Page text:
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  1. #1
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    Quest on Upgrading Raid

    So I have a Areca 1261 Raid Conroller with 15x2TB in Raid 6 with 1 Hot spare

    I'm sorta thinking ahead on how I will migrate to 3TB drives (or 4) Now I understand that

    1) Raid should use the same size/type of drives
    2) I belive that if I add say a 3TB drive as a replacement dirive it will only use 2TB's

    What I was wondering is if I swap 1 drive at a time with say a 3TB drive and let it rebuild once Its complete will the raid understand it now has all 3TB drives and allow me to expand it?

    I'm looking for guidence on how to migrate from 15x2Tb to 15x3Tb short of building a 2nd server of course Unless thats the only real way to do it
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  2. #2
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    With all the ports populated, that is going to be difficult to do a migration. How much space are you using on the array and does it allow you to reduce the size of the array by removing drives? If you can remove drives, make the array as small as you can, put the new drives in the configuration you want (RAID 6, etc), and copy the data to the new array. If everything fits on the new array, remove the old one, put all the disks in, and add them to the array.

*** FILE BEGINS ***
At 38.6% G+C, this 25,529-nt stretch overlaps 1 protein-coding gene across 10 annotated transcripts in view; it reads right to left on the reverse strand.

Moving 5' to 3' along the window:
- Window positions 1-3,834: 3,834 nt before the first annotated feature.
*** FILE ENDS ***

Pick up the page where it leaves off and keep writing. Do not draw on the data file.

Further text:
If your array is full, you could offload the data elsewhere and do what I mentioned above. Alternatively, you could buy another RAID card or SAS expander.

    The real risky route is to remove a 2TB drive, replace it with a 3TB drive, let the array rebuild, and repeat for every drive. I would highly suggest not doing this, however. There is a high chance of data corruption.
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  3. #3
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    Quote Originally Posted by thideras View Post
    With all the ports populated, that is going to be difficult to do a migration. How much space are you using on the array and does it allow you to reduce the size of the array by removing drives? If you can remove drives, make the array as small as you can, put the new drives in the configuration you want (RAID 6, etc), and copy the data to the new array. If everything fits on the new array, remove the old one, put all the disks in, and add them to the array.

    If your array is full, you could offload the data elsewhere and do what I mentioned above. Alternatively, you could buy another RAID card or SAS expander.

    The real risky route is to remove a 2TB drive, replace it with a 3TB drive, let the array rebuild, and repeat for every drive. I would highly suggest not doing this, however. There is a high chance of data corruption.
    I'm using 12.8TB out of 21.8TB With 1 hot spare I'm pretty sure I can remove the hot spare and a few drives (need to confirm) Another option is to just add a few drives into my desktop in raid 0 copy it over and rebuild new array and copy back as long as I have no disasters in the 24-36 hours of building new array and moving data back may be the safest path.